Industry and public acclaim
At the time of the publication of this study guide there is a lot of speculation on the film winning an Oscar at the 2010 Academy Awards where it has been nominated as a candidate for Best Foreign Language Film.
Samson & Delilah won the prestigious Camera d'Or award at Cannes (2009) and has had success at Toronto, Zurich, Munich and Telluride Film Festivals. It will also be screened at the London Film Festival.
Samson & Delilah is not only written and directed by Warwick Thornton, it is his debut feature after several short films which also have won national and international acclaim and prizes.
Samson & Delilah recently won Best Feature Film award at Saint-Tropez's Cinema des Antipodes Festival and its young stars, Rowan McNamara and Marissa Gibson, took out the male and female acting awards. Australian actor Anthony LaPaglia, who was on the jury, intimated:
I think it should become a part of the Australian school curriculum and all kids should have to watch this film to get a greater understanding of their country and where it is at right now.
Warwick Thornton, the director, puts it so honestly and accurately in one of the many interviews he has done in the wake of the film's success. In an interview with Jim Schembri (The Age, 21 October 2009), Warwick Thornton asserts,
We gave Australians access to a place they'd never been before. The only time they'd ever been to that community or met kids like Samson and Delilah was on the five o'clock news! It's made me so proud and so happy that people were watching this film and getting access to information they didn't have before.
In light of the Rudd Government's official 2008 apology to Australia's indigenous people for past wrongs, Thornton believes Samson & Delilahcan also be seen as a back-handed post-Sorry film.
'"Sorry" doesn't fill fridges, either,' he says. 'It makes a lot of people stronger and makes them take bigger steps towards their future, but in my camp it pretty well doesn't mean anything.'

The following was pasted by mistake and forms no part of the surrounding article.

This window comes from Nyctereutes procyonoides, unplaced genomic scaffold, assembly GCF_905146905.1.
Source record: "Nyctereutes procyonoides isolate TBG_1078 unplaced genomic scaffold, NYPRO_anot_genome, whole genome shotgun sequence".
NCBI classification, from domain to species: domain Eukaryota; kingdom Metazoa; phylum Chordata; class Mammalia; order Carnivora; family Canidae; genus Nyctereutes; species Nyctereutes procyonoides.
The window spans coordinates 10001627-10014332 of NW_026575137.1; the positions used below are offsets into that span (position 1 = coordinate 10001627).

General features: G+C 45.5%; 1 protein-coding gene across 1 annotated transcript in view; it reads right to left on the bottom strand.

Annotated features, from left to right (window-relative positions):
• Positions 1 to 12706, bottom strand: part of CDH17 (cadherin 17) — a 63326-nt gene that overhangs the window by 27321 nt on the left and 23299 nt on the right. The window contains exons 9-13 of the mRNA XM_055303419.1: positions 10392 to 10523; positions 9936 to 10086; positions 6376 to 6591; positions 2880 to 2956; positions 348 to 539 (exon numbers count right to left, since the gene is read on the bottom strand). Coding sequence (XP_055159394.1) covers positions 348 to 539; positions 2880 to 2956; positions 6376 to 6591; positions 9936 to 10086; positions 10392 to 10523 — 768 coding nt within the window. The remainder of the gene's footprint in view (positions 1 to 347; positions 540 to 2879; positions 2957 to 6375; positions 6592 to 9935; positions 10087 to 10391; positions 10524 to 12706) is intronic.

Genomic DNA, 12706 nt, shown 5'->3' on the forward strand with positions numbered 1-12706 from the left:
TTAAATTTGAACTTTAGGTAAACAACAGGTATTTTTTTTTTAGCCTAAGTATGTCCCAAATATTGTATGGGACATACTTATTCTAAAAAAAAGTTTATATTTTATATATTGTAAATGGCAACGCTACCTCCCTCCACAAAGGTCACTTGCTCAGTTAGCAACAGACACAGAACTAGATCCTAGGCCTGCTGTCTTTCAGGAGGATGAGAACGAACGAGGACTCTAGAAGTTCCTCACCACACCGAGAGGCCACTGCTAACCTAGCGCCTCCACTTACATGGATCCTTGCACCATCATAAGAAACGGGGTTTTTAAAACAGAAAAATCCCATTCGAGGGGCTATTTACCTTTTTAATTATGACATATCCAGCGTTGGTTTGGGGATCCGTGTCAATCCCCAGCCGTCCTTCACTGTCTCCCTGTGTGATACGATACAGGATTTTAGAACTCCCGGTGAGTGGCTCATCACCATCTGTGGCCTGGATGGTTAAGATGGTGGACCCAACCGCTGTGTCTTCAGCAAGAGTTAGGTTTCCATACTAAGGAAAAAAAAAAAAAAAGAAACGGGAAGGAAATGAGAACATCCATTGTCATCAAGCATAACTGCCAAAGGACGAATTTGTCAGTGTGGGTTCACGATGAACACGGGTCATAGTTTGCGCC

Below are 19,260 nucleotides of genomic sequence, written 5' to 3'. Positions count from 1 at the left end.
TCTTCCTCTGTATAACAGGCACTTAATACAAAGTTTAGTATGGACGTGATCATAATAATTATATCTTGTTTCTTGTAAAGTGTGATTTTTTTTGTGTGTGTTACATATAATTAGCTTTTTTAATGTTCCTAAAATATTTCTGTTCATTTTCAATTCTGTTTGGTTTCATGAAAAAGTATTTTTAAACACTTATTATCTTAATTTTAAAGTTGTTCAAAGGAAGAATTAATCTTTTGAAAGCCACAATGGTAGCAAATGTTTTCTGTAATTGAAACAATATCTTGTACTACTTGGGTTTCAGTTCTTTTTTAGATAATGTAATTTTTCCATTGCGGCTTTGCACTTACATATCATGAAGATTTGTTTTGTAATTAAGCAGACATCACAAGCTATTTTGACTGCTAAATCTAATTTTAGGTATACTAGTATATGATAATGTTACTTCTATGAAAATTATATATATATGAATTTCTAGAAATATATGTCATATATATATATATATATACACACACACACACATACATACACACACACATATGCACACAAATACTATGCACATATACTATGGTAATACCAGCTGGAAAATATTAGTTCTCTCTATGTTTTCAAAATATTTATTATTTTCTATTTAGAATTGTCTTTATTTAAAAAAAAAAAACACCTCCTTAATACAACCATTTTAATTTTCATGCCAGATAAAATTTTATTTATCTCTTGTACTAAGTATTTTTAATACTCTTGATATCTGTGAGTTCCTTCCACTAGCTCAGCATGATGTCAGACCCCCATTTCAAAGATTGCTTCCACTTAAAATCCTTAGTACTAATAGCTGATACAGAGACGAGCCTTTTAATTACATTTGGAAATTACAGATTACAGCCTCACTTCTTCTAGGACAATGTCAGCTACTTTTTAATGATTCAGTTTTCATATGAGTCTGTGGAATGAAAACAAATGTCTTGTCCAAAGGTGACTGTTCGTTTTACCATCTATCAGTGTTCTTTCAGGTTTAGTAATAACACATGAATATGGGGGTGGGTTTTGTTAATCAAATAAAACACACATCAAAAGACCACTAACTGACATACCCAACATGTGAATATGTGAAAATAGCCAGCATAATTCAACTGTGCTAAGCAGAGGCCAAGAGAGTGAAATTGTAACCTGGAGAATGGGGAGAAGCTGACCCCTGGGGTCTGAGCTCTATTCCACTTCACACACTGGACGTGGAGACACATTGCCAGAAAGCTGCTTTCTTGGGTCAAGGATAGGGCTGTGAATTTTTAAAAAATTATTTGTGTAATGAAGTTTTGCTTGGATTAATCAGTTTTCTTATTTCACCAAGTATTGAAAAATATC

The 'sorry' word was designed for our grandmothers, and it did work. But for the Samson and Delilahs of the world it doesn't mean shit. When you're starving on the streets and you're homeless, that word just doesn't cut it.
Samson & Delilah is suitable for middle and senior secondary students studying: Australian History, English, Studies of Society and Environment / Human Society and its Environment / Social Education, Indigenous Studies, Media Studies.
Why study Samson & Delilah?:
This study guide provides a framework for discussion and writing, teaching and learning material, a running sheet and classroom activities to help teachers and students develop an understanding of Indigenous and non-Indigenous experiences in Australia as they are delineated in Samson & Delilah. The film simultaneously explores the gaps, but also the bridges that exist between two worlds. Given the Central Australian location of the film and its remoteness to the majority of viewers geographically and personally, this study guide has been written to enhance understanding of a world that is more often than not glossed over or misconstrued or subject to sometimes reductive conclusions via newspaper and television news reports in the large cities where most Australians live.